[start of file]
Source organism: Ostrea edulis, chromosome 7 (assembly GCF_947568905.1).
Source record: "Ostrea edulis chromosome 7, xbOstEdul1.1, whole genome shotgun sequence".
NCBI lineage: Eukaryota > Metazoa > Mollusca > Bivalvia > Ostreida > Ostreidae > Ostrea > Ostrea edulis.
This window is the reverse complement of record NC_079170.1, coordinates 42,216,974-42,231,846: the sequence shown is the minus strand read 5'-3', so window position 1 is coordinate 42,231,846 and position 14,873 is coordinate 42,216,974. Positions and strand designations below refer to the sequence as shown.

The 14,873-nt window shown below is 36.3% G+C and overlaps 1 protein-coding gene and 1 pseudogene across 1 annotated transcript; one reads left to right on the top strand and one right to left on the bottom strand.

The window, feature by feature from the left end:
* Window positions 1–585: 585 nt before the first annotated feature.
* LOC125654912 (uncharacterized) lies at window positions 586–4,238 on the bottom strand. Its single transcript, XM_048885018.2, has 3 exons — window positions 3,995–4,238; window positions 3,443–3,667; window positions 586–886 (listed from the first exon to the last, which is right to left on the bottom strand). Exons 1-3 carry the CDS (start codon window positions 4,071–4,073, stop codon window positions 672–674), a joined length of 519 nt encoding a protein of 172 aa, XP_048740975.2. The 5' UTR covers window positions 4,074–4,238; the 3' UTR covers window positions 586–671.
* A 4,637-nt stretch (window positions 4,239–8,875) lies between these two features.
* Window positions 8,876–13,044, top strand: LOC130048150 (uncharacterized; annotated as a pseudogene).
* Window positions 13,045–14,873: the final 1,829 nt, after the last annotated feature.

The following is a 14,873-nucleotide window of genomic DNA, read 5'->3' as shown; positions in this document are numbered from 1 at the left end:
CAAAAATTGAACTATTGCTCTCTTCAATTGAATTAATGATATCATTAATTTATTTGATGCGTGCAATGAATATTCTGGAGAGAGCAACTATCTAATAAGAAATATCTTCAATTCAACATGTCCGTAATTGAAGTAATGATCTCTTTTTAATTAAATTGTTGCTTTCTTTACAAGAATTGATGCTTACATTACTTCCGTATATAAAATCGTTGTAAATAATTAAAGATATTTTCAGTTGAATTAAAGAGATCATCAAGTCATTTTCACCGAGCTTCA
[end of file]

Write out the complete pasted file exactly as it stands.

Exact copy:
Source organism: Ostrea edulis, chromosome 7 (assembly GCF_947568905.1).
Source record: "Ostrea edulis chromosome 7, xbOstEdul1.1, whole genome shotgun sequence".
NCBI lineage: Eukaryota > Metazoa > Mollusca > Bivalvia > Ostreida > Ostreidae > Ostrea > Ostrea edulis.
This window is the reverse complement of record NC_079170.1, coordinates 42,216,974-42,231,846: the sequence shown is the minus strand read 5'-3', so window position 1 is coordinate 42,231,846 and position 14,873 is coordinate 42,216,974. Positions and strand designations below refer to the sequence as shown.

The 14,873-nt window shown below is 36.3% G+C and overlaps 1 protein-coding gene and 1 pseudogene across 1 annotated transcript; one reads left to right on the top strand and one right to left on the bottom strand.

The window, feature by feature from the left end:
* Window positions 1–585: 585 nt before the first annotated feature.
* LOC125654912 (uncharacterized) lies at window positions 586–4,238 on the bottom strand. Its single transcript, XM_048885018.2, has 3 exons — window positions 3,995–4,238; window positions 3,443–3,667; window positions 586–886 (listed from the first exon to the last, which is right to left on the bottom strand). Exons 1-3 carry the CDS (start codon window positions 4,071–4,073, stop codon window positions 672–674), a joined length of 519 nt encoding a protein of 172 aa, XP_048740975.2. The 5' UTR covers window positions 4,074–4,238; the 3' UTR covers window positions 586–671.
* A 4,637-nt stretch (window positions 4,239–8,875) lies between these two features.
* Window positions 8,876–13,044, top strand: LOC130048150 (uncharacterized; annotated as a pseudogene).
* Window positions 13,045–14,873: the final 1,829 nt, after the last annotated feature.

The following is a 14,873-nucleotide window of genomic DNA, read 5'->3' as shown; positions in this document are numbered from 1 at the left end:
CAAAAATTGAACTATTGCTCTCTTCAATTGAATTAATGATATCATTAATTTATTTGATGCGTGCAATGAATATTCTGGAGAGAGCAACTATCTAATAAGAAATATCTTCAATTCAACATGTCCGTAATTGAAGTAATGATCTCTTTTTAATTAAATTGTTGCTTTCTTTACAAGAATTGATGCTTACATTACTTCCGTATATAAAATCGTTGTAAATAATTAAAGATATTTTCAGTTGAATTAAAGAGATCATCAAGTCATTTTCACCGAGCTTCA